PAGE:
Speaker A [00:09:40]:

Yeah. So so how do you prepare for that if if in the future, instead of googling something, people are going to ask chat GPT or or some kind of conversational AI? Yeah. So

Speaker B [00:09:52]:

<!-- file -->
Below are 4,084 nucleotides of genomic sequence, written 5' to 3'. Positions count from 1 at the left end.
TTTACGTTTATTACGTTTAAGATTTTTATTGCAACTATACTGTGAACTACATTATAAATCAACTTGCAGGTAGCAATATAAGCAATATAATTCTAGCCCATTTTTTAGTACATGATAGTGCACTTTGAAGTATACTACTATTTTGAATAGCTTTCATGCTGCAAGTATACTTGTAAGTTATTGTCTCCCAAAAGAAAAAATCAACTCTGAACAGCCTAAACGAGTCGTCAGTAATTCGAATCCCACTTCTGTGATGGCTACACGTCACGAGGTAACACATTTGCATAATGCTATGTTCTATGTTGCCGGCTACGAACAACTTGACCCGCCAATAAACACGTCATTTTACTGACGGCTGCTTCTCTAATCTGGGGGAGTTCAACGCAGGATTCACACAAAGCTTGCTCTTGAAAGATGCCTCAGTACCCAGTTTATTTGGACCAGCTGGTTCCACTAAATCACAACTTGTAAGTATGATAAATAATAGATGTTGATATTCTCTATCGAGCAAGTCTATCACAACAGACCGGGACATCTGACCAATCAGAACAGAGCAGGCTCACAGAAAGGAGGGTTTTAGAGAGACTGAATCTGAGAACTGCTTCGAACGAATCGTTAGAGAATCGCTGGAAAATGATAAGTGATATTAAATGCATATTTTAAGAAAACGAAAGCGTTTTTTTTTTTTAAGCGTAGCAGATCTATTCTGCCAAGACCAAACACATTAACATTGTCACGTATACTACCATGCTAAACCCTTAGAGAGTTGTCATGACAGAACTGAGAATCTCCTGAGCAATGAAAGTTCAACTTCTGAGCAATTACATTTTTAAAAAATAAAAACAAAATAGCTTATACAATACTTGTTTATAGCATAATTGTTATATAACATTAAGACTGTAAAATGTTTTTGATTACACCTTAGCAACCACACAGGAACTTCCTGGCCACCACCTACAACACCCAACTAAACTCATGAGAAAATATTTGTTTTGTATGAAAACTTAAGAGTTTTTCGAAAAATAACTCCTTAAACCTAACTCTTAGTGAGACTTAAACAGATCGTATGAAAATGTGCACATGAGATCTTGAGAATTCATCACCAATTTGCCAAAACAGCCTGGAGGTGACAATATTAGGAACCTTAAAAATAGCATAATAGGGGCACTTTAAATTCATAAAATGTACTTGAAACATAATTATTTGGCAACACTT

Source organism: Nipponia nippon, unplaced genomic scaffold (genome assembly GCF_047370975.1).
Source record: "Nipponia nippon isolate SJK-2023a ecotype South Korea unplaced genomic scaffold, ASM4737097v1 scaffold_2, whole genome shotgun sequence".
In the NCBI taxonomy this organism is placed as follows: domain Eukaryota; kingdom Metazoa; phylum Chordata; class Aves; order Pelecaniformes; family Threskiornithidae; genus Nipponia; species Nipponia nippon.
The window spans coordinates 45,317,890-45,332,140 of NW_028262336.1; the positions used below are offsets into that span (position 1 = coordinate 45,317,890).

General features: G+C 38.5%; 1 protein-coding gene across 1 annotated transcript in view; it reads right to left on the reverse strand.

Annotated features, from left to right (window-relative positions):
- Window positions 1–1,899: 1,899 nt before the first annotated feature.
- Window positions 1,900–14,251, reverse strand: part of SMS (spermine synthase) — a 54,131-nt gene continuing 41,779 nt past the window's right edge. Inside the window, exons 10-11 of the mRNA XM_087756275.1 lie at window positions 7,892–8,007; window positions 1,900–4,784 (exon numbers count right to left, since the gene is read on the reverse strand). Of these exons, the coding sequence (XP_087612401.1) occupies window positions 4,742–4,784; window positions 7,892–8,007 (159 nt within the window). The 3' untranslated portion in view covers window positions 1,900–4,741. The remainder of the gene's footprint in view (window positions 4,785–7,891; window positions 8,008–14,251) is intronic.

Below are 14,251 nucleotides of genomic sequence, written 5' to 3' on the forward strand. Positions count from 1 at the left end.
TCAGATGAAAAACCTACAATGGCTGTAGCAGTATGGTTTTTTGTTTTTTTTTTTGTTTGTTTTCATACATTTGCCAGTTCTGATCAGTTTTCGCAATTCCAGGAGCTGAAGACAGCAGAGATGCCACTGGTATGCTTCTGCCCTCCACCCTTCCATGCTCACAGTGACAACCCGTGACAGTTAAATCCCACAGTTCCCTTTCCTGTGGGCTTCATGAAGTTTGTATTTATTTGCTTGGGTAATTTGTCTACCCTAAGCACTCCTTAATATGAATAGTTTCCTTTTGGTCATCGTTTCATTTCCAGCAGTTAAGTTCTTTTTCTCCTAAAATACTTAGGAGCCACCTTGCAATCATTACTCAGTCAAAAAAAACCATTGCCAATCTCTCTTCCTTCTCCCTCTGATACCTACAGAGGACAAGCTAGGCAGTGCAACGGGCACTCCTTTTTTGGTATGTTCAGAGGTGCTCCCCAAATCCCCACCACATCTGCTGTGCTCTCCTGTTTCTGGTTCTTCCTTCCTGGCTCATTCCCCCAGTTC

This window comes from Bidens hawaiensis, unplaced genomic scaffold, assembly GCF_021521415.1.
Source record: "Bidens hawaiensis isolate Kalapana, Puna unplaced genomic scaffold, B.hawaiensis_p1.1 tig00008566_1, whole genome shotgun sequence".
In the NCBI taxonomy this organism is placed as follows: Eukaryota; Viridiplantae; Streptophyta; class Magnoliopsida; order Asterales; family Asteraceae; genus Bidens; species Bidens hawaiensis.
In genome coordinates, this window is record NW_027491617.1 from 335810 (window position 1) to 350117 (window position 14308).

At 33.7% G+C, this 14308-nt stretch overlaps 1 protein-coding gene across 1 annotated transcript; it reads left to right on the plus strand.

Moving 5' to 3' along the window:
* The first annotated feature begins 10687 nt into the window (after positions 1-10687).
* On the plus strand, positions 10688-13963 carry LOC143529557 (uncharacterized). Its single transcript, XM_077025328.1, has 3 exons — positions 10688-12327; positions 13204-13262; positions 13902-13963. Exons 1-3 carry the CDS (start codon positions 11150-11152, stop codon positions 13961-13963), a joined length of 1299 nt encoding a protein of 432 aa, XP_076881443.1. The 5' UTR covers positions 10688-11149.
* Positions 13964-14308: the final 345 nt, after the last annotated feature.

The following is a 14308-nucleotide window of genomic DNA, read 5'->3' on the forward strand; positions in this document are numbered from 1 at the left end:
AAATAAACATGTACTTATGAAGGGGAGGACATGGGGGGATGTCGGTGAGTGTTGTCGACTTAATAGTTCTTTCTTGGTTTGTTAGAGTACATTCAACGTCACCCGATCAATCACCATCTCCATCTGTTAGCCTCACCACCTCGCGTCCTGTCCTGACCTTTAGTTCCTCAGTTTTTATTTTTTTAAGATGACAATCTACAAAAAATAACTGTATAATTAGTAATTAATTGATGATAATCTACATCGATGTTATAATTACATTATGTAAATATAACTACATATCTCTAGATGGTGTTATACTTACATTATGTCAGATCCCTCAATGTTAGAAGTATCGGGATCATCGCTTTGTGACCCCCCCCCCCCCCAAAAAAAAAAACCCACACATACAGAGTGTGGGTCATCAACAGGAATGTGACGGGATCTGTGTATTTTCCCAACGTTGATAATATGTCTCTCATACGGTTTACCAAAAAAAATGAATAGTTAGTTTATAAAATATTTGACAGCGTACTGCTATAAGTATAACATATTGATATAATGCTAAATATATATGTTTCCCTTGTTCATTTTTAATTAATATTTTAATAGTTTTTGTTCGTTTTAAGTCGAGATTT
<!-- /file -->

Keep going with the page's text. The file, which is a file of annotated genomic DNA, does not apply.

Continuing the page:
even if you use chat GPT or BART right now, when you search for the top marketing podcast or you search for the top digital agencies, you'll actually see marketing school pop up, and you'll see single brain pop up. Usually, when you enter that query, And so I've talked about this with a handful of founders, but what we believe you need to rank highly in these interfaces right now, and I know this is not your question directly, but is it's it kinda doesn't change. Right? We're talking about citations here. So the number of reviews that you might have, the number of links you might have, the number of times you were kind of mentioned on the Internet versus other competitors, And that seems to be the case because that's how marketing school has thousands of reviews and thousands of mentions, thousands of pages. Single Green has, like, a lot of links. It's it's has strong domain authority. And so I think that's that's where if you wanna optimize for it, that that's where it's it's it's going. But I think also, III also think it's it's it's it's a tip of the iceberg. I think if if you and I, like, any prediction we're making right now, it could be completely different. Like, there was no chat GPT a year ago. And so the news cycles for all this AI stuff, they're, like, 24 hour news cycles. So it's really hard to predict, but what I can say for sure is the way we've done SEO for so long is gonna change. Because if you think about it, it's it's actually fairly archaic. It's the same user experience from when I was a kid When I first logged out the Internet when I was 8 or 9 years old, Altavista, Lycos, whatever, it's the same stuff. It's it's bound it it's time for a change.